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The Pros And Cons Of A Fitness Tracker

by Bidita Debnath on  December 29, 2015 at 12:58 AM General Health News   - G J E 4
A new study rom the University of North Carolina's Gillings School of Global Public Health reveals that wearable activity trackers that promise to monitor physical activity, sleep and other behaviours may be good at counting steps but bad at measuring sleep.
 The Pros And Cons Of A Fitness Tracker
The Pros And Cons Of A Fitness Tracker
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Wearable activity trackers have become immensely popular among health-conscious people who revel in announcing that take 10,000 steps a day. These types of tech are great for a lot of things like monitoring your steps, but are activity trackers accurate? They make big claims and promise to improve your life with cutting-edge health technology.

‘Activity trackers are good at keeping tabs of your number of steps, but it may or may not be good at rating how far you've traveled, and aren't so good at analyzing sleep or calorie usage.’
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The UNC team, led by Dr Kelly Evenson, studied two brands of wearable devices and found that both trackers under-estimated calories used and over-estimated total sleep time. The researchers conducted a systematic review of 22 published articles researching the ability of Fitbit and Jawbone -- two popular activity trackers -- to measure steps, distance, physical activity, calories and sleep.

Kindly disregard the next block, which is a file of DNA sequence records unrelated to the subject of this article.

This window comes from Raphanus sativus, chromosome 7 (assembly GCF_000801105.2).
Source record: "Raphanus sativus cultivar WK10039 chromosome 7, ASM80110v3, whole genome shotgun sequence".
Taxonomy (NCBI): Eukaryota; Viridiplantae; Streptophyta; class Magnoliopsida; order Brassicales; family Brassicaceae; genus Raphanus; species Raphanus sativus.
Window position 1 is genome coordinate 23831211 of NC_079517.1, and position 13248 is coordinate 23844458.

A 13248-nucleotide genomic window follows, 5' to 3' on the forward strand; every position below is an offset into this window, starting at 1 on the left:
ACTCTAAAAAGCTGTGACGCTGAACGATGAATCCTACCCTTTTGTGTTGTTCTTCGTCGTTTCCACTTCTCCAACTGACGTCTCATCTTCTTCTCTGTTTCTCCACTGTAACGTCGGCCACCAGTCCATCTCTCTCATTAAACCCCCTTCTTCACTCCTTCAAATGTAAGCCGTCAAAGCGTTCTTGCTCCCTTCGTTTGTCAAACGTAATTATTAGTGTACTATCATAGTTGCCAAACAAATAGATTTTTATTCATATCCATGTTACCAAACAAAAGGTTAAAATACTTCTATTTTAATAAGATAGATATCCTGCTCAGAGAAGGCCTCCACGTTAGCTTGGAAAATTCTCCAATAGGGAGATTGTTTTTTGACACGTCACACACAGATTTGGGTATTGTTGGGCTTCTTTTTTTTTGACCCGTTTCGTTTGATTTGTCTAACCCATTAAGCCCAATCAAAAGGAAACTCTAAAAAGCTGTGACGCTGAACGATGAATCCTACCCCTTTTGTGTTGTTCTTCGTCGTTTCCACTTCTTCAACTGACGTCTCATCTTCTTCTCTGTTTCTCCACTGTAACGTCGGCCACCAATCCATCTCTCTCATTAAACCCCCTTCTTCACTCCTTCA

Several studies indicated that the step counting feature was accurate both in the lab and in the field. Only one study assessed distance tracking for the Fitbit, finding that the device tends to over-estimate at slower speeds and under-estimate at faster speeds.

Incidentally, another paper published in Wiley journal a few days back underlined the need to develop better metholodies to study wearable devices. It noted that the traditional randomized trial designs used in health and medicine are not well suited to mobile health, and perhaps the "micro-randomized trial" can be a useful alternative.

"When researching information on the trackers, we learned several tips users may be able to implement to make their tracker more accurate," study lead author Kelly Evenson, professor at University of North Carolina Gillings School of Global Public Health in the US, pointed out.

The findings appeared in the International Journal of Behavioral Nutrition and Physical Activity.

Source: Medindia
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